The UHECR dipole and quadrupole in the latest data from the original Auger and TA surface detectors
July 31, 2021
The sources of ultra-high-energy cosmic rays are still unknown, but assuming standard physics, they are expected to lie within a few hundred megaparsecs from us. Indeed, over cosmological distances cosmic rays lose energy to interactions with background photons, at a rate depending on their mass number and energy and properties of photonuclear interactions and photon backgrounds. The universe is not homogeneous at such scales, hence the distribution of the arrival directions of cosmic rays is expected to reflect the inhomogeneities in the distribution of galaxies; the shorter the energy loss lengths, the stronger the expected anisotropies. Galactic and intergalactic magnetic fields can blur and distort the picture, but the magnitudes of the largest-scale anisotropies, namely the dipole and quadrupole moments, are the most robust to their effects. Measuring them with no bias regardless of any higher-order multipoles is not possible except with full-sky coverage. In this work, we achieve this in three energy ranges (approximately $8$--$16~EeV$, $16$--$32~EeV$, and $32$--$\infty~EeV$) by combining surface-detector data collected at the Pierre Auger Observatory until 2020 and at the Telescope Array (TA) until 2019, before the completion of the upgrades of the arrays with new scintillator detectors. We find that the full-sky coverage achieved by combining Auger and TA data reduces the uncertainties on the north-south components of the dipole and quadrupole in half compared to Auger-only results.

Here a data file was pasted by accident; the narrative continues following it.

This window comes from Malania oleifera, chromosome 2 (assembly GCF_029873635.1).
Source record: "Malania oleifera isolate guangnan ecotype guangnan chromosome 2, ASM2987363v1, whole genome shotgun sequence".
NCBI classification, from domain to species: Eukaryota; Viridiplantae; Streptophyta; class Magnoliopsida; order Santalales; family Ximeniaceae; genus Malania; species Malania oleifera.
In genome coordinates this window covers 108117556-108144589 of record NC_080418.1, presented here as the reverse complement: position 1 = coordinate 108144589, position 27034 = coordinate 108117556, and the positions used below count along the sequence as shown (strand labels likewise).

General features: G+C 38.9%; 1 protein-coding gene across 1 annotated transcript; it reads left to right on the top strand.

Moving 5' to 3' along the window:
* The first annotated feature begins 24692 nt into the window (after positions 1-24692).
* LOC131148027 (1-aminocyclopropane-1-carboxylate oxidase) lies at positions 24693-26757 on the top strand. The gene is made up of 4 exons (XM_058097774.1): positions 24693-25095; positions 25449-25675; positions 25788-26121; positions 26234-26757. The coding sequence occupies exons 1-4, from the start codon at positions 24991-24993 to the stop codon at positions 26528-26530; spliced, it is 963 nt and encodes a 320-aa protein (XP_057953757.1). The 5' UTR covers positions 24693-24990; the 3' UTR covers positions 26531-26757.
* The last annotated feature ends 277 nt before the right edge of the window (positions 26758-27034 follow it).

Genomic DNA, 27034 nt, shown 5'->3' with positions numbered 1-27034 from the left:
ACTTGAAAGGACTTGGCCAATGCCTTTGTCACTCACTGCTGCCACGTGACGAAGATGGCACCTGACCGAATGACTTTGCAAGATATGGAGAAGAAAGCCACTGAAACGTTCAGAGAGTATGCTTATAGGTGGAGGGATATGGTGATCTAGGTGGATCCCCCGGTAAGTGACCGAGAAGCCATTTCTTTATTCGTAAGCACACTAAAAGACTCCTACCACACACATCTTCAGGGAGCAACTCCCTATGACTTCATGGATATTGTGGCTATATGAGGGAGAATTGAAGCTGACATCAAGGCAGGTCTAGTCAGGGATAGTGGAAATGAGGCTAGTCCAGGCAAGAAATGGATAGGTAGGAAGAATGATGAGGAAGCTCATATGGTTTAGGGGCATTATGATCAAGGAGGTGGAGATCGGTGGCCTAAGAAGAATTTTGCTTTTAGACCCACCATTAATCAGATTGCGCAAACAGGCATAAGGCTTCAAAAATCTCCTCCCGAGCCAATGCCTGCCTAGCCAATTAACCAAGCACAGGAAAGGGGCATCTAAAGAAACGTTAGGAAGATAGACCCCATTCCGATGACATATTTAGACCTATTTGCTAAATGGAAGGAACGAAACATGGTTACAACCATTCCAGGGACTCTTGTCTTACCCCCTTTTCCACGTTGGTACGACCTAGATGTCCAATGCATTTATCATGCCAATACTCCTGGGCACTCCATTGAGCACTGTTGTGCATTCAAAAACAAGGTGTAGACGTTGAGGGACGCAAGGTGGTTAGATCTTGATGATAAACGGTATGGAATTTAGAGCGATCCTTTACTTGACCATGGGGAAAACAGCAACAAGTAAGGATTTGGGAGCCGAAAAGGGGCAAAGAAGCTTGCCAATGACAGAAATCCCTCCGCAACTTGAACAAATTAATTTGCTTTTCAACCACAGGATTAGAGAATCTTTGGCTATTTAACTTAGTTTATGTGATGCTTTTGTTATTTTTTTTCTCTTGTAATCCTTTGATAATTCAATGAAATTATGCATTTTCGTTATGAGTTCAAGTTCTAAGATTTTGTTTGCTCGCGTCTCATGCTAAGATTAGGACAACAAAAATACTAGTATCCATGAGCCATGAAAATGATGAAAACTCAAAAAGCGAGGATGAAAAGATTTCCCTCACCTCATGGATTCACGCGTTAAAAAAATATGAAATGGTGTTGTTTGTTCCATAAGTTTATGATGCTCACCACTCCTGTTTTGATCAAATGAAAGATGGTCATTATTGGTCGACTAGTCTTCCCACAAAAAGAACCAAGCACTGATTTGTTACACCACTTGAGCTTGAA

How to cite
Metadata are provided both in "article" format (very similar to INSPIRE) as this helps creating
very compact bibliographies which can be beneficial to authors and
readers, and in "proceeding" format
which is more detailed and complete.